COMING TO L.A.? The L.A. TIMES' Sam Farmer notes the "prospect of the nation's No. 1 sport returning to the No. 2 market is more real than it has been in a decade." Jones said, "I'm very encouraged." If AEG "has its way, a franchise will relocate to L.A. this spring, use the company's Home Depot Center as a training facility, and play in the Coliseum or Rose Bowl until Farmers Field is ready for the 2016 season." The Chargers are "the clubhouse leader." Farmer predicts the Vikings "will get a deal done in Minnesota, and it will be more difficult than people think to extract the Jaguars from Jacksonville or the Bills from Buffalo." Sources said that Chargers Owner the Spanos family and Anschutz are "far apart on how much of the team he should own, and how much he should pay." Anschutz is "looking for a deep discount, and Chargers President Dean Spanos isn't likely to go for that, no matter how dazzling the L.A. stadium might be" (L.A. TIMES, 8/10). In L.A., T.J. Simers reports some say the Chargers "already have an understanding with Leiweke & Co" (L.A. TIMES, 8/10). ESPN Radio 710 L.A. host John Ireland said, "I think the Chargers are coming, and I think they are going to announce that they’re coming at the end of this season. ... If AEG has their way, the Chargers announce that they are coming February, move temporarily to the L.A. Coliseum, play there for three or four years and either 2015 or 2016 move into Farmers Field." ESPN Radio's Mike Golic: "This is a complete situation where teams have the leverage. ... They can hold cities hostage as much as they want because of the popularity of the sport” ("Mike & Mike in the Morning," ESPN Radio, 8/10). An NFL exec said yesterday, "What that vote did, is make it less about Los Angeles trying to secure a team to now a race among teams competing to be in that market. ... It will happen pretty quickly." The exec added, "When you think about how much more money you can generate for your sponsorships and your suites and club seats and sponsorship packages, they are quadruple in that market compared to smaller markets" (L.A. DAILY NEWS, 8/10).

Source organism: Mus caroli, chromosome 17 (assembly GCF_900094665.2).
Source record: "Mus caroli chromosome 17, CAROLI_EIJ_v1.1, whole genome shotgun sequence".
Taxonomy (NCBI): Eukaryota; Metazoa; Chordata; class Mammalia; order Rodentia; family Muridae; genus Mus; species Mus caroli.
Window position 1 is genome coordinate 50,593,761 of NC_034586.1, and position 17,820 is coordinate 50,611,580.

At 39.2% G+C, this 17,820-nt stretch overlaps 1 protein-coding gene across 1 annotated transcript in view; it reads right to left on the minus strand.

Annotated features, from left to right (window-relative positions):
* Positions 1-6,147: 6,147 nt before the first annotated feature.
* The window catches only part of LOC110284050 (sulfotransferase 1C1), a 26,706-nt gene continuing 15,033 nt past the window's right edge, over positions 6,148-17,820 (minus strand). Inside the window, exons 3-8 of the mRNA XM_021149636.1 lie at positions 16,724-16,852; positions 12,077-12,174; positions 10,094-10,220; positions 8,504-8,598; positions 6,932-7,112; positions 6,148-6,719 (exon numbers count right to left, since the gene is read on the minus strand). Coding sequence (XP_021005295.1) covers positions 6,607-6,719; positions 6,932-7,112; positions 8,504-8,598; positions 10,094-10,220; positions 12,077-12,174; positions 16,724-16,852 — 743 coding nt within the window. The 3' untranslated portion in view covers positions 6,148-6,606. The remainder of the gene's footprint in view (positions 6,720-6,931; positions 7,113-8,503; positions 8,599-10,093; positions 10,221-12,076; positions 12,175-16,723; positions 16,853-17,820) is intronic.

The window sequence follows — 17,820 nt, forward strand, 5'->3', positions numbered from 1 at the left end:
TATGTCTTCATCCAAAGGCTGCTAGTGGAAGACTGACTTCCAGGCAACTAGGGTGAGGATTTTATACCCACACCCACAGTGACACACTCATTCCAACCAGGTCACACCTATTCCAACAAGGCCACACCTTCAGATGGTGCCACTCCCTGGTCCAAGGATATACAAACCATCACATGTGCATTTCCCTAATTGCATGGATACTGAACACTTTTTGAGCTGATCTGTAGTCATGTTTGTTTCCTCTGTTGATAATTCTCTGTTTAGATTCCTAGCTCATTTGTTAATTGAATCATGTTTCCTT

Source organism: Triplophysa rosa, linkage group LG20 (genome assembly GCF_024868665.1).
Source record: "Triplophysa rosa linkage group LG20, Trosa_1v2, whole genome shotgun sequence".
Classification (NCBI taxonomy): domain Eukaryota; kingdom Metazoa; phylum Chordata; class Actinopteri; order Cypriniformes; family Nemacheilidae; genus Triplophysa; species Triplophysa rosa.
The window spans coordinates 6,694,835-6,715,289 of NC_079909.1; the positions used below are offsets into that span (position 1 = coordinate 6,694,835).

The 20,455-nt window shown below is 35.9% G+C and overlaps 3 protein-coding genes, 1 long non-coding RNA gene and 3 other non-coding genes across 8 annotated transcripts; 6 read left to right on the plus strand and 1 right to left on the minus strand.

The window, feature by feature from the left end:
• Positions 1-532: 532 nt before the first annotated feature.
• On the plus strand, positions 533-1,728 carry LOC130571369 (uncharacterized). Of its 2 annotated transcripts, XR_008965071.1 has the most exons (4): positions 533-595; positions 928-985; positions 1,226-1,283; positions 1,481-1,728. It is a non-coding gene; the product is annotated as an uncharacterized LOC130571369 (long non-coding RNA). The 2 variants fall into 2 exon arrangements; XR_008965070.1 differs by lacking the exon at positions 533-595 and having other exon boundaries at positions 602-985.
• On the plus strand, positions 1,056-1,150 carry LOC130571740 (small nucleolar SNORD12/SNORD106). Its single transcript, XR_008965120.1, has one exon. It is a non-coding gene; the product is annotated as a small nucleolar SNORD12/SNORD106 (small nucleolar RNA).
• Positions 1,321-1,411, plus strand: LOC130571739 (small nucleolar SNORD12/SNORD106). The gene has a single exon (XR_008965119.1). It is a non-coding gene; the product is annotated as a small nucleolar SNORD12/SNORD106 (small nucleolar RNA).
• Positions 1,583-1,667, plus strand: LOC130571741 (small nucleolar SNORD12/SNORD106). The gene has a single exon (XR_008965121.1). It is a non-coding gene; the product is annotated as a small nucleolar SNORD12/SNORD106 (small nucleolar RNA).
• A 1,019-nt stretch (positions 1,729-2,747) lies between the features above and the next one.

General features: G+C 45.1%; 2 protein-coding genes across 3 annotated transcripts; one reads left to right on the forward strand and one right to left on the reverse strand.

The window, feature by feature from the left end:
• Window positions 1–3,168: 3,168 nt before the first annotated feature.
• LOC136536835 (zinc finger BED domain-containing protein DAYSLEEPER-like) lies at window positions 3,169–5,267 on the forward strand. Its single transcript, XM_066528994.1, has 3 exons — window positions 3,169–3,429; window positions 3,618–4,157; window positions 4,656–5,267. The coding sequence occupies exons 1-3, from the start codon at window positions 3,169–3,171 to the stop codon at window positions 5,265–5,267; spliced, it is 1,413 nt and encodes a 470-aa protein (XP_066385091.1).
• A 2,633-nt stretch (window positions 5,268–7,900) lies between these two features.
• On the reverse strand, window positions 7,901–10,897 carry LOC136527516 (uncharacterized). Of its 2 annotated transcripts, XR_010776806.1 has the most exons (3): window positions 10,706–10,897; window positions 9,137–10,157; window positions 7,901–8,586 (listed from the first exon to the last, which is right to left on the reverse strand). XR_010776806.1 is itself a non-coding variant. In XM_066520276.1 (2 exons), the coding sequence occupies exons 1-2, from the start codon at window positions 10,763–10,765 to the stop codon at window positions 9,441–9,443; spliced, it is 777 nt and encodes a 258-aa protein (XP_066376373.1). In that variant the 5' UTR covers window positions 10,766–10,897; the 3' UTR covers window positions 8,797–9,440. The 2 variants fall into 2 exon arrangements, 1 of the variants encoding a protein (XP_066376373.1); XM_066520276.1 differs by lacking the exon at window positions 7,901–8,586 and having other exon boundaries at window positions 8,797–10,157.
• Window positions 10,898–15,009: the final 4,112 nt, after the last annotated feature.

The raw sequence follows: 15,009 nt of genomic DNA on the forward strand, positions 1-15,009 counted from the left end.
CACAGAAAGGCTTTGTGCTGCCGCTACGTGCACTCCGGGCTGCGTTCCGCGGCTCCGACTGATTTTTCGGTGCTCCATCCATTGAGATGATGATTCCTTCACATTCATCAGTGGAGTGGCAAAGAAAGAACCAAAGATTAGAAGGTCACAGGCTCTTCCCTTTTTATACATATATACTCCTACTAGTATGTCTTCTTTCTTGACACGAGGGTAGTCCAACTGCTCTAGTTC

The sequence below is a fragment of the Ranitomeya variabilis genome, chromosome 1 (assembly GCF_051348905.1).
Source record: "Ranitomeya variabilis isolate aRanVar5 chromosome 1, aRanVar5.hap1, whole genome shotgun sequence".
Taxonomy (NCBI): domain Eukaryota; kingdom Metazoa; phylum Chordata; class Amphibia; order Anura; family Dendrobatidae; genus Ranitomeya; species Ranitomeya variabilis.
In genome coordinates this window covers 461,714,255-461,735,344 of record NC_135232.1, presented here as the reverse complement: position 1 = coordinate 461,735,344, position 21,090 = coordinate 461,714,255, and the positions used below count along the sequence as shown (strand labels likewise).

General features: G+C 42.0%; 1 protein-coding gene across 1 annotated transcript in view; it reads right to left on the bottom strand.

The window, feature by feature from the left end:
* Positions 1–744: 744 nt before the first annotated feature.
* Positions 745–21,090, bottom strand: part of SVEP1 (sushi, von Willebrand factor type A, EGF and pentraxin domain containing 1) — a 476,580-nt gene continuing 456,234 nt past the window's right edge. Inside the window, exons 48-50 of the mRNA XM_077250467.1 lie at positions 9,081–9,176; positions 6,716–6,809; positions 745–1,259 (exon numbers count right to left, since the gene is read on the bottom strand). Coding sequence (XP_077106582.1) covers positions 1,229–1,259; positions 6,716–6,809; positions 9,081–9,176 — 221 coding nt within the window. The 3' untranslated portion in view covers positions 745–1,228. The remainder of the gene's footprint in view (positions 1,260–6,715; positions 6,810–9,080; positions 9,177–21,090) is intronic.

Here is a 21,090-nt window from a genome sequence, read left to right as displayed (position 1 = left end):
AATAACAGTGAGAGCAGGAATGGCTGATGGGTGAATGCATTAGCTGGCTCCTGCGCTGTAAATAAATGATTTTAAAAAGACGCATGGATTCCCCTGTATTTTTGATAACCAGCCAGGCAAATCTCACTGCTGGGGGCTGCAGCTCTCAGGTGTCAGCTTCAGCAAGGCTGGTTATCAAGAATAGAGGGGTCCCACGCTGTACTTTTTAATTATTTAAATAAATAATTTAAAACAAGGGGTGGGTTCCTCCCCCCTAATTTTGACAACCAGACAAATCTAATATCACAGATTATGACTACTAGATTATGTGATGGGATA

STILL NEED RIGHT SITUATION: SportsCorp President Marc Ganis cautioned if the situation "is not managed well, there is going to be a real problem." Ganis: "You have to get the right team, the right economics, the right marketing plan and, if not, history has shown that even the great initial elevation will not be enough to save the situation." In L.A., Bill Plaschke reports the NFL is "quietly worried that the eternal opportunists known as the Raiders are circling and swooping and waiting for a chance to dive in and make a mess of everything." But Plaschke writes, "Hey, Oakland Raiders. ... Don't come back. Don't even think about coming back" (L.A. TIMES, 8/10).
FACING THE COMPETITION: Majestic Realty VP John Semcken yesterday released a statement touting his firm's competing project at Grand Crossing, 20 miles east of downtown L.A.: “Our stadium proposal will generate more money, jobs and long-term success for the region and the NFL. We are more active than ever and are currently working with the league, owners and teams to bring a franchise back to Los Angeles” (THE DAILY). Leiweke said that AEG "would drop its plans for a stadium if Majestic is able to land an NFL team first." But he added that he hoped Majestic Chair & CEO Ed Roski, a partner with AEG on Staples Center, "would join forces downtown." Leiweke: “I would hope if Ed wants to bring the NFL back to LA he’d get behind our project" (ORANGE COUNTY REGISTER, 8/10). In California, Jim Alexander writes, "AEG's parade of announcements over the past few months hasn't actually brought the NFL any closer to LA, but it has achieved one thing. It has sucked all of the oxygen out of the competing City of Industry stadium project. Anyone heard from Ed Roski lately?" (Riverside PRESS-ENTERPRISE, 8/10).